Add the trailing slash, and paste (or type) the filename (in this case “GoSyncUpdater”) followed by “.appref-ms”
    eg: “C:\Users\user\AppData\Roaming\Microsoft\Windows\Start Menu\Programs\Company Name\GoSyncUpdater.appref-ms”
    Finally surround this with quotes, and save the file as a .bat file (e.g. runasadmin.bat)

    At this point, you can right-click on the batch file, and you will have the option to “Run as Administrator” – If this is all you need you are done.
    However, if you go to the Compatibility property tab to make the elevation required, the Privilege Level is disabled / grayed out…

  2. Create a shortcut to your batch file.
    (You will notice that the Compatibility tab is similarly useless)
  3. Edit the properties, Under the Shortcut tab Click “Advanced…”
  4. OK out of the dialogs.


You now have a shortcut to a batch file that runs a shortcut to an executable. Convoluted, but it works. (The reason we don’t just make a shortcut to the executable directly is that the path will change when it is upgraded)

If you know of a better way, feel free to share.

5 thoughts on “Getting a poorly designed ClickOnce application to Run As Administrator

  1. I’ve use the class below in one of my apps.

    Imports System.Security.Principal
    Imports System.Security.AccessControl

    Class clsAdmin

    'Declare API
    Private Declare Ansi Function SendMessage Lib "user32.dll" Alias "SendMessageA" (ByVal hwnd As Integer, ByVal wMsg As Integer, ByVal wParam As Integer, ByVal lParam As String) As Integer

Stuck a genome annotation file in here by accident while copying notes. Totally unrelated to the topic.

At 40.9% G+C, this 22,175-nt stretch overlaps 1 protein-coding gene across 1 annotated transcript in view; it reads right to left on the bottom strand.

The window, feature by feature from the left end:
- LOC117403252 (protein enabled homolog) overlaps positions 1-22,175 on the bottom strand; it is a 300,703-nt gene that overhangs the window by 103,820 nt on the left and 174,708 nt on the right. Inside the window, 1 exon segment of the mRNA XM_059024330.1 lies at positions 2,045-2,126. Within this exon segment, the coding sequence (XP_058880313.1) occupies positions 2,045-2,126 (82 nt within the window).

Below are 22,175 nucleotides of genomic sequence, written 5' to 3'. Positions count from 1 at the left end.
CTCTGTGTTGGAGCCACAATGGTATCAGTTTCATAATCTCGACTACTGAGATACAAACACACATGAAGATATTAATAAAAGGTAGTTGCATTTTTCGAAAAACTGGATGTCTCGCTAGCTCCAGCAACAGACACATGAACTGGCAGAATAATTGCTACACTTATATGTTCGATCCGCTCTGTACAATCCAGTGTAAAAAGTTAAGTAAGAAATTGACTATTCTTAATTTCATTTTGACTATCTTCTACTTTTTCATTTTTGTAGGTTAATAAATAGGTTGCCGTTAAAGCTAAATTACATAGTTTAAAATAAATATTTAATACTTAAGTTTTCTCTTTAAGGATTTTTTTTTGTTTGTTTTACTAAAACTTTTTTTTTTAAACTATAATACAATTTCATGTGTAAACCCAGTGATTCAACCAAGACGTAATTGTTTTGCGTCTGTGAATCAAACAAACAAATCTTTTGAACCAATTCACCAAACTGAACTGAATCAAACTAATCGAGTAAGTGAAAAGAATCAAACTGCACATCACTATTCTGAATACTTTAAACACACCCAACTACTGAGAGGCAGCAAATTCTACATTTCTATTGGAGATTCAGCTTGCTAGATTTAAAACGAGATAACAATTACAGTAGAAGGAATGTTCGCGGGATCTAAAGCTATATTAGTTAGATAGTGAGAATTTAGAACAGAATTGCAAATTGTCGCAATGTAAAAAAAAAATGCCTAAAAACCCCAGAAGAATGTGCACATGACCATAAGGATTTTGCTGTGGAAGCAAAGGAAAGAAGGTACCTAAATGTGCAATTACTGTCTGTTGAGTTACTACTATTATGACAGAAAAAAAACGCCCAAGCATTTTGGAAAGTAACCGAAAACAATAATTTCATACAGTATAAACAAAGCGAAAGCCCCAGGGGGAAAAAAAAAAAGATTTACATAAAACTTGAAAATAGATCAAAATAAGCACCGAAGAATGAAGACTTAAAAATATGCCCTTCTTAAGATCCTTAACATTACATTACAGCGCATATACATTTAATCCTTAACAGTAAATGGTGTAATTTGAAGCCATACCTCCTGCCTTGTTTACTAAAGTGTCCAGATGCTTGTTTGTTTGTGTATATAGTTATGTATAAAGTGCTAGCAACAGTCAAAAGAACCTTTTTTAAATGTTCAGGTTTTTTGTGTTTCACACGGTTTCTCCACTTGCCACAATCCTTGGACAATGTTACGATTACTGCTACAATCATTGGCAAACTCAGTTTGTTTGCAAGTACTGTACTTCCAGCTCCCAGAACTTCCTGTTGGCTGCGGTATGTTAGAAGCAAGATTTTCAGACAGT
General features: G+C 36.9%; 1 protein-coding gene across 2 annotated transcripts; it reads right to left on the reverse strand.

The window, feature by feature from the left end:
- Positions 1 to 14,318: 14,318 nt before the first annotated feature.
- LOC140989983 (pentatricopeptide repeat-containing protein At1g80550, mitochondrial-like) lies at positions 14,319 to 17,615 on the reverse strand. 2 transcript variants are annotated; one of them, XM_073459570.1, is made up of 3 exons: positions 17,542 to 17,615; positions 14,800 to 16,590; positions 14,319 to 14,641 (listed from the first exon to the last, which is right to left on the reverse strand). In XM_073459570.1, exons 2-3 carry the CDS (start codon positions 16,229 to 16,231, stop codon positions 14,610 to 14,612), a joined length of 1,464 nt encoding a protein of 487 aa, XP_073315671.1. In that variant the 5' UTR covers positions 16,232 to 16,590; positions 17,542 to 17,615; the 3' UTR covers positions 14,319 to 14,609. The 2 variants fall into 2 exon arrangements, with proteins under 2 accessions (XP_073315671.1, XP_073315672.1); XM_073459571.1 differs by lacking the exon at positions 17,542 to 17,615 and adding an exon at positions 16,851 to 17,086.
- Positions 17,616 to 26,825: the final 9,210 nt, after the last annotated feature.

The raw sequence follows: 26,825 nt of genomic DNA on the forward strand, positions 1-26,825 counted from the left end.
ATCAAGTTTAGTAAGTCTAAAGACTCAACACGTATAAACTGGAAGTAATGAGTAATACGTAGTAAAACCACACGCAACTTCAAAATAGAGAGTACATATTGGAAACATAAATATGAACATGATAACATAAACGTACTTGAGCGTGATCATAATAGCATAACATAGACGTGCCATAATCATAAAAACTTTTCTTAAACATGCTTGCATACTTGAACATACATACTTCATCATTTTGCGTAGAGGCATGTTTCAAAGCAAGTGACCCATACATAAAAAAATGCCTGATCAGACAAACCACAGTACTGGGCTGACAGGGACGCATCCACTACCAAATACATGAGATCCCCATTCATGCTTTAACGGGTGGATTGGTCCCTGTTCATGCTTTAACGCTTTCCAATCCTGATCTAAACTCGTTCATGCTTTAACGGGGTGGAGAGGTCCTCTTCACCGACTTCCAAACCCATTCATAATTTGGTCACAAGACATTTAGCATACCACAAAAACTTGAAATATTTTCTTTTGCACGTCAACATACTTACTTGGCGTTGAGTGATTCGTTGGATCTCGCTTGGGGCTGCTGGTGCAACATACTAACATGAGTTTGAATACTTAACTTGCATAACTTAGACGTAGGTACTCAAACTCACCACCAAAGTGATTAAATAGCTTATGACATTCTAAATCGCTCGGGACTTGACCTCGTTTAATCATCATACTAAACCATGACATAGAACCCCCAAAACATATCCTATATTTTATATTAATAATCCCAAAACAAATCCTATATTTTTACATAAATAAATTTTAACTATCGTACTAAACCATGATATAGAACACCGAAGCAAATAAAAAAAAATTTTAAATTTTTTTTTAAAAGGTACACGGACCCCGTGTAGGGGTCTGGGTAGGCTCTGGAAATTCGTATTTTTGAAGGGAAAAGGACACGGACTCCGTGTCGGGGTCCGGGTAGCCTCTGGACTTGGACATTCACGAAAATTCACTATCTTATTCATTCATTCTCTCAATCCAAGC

Private Const BCM_FIRST As Int32 = &H1600
    Private Const BCM_SETSHIELD As Int32 = (BCM_FIRST + &HC)

    Public Shared Function IsVistaOrHigher() As Boolean
    Return Environment.OSVersion.Version.Major < 6
    End Function

    ' Checks if the process is elevated
    Public Shared Function IsAdmin() As Boolean
    Dim id As WindowsIdentity = WindowsIdentity.GetCurrent()
    Dim p As WindowsPrincipal = New WindowsPrincipal(id)
    Return p.IsInRole(WindowsBuiltInRole.Administrator)
    End Function
    Public Shared Function IsDebug() As Boolean
    Return System.Diagnostics.Debugger.IsAttached
    End Function
    Public Shared Function Is64Bit() As Boolean
    If Microsoft.Win32.Registry.LocalMachine.OpenSubKey("Hardware\Description\System\CentralProcessor").GetValue("Identifier").ToString.Contains("x86") Then Return False
    Return True
    End Function

    ' Add a shield icon to a button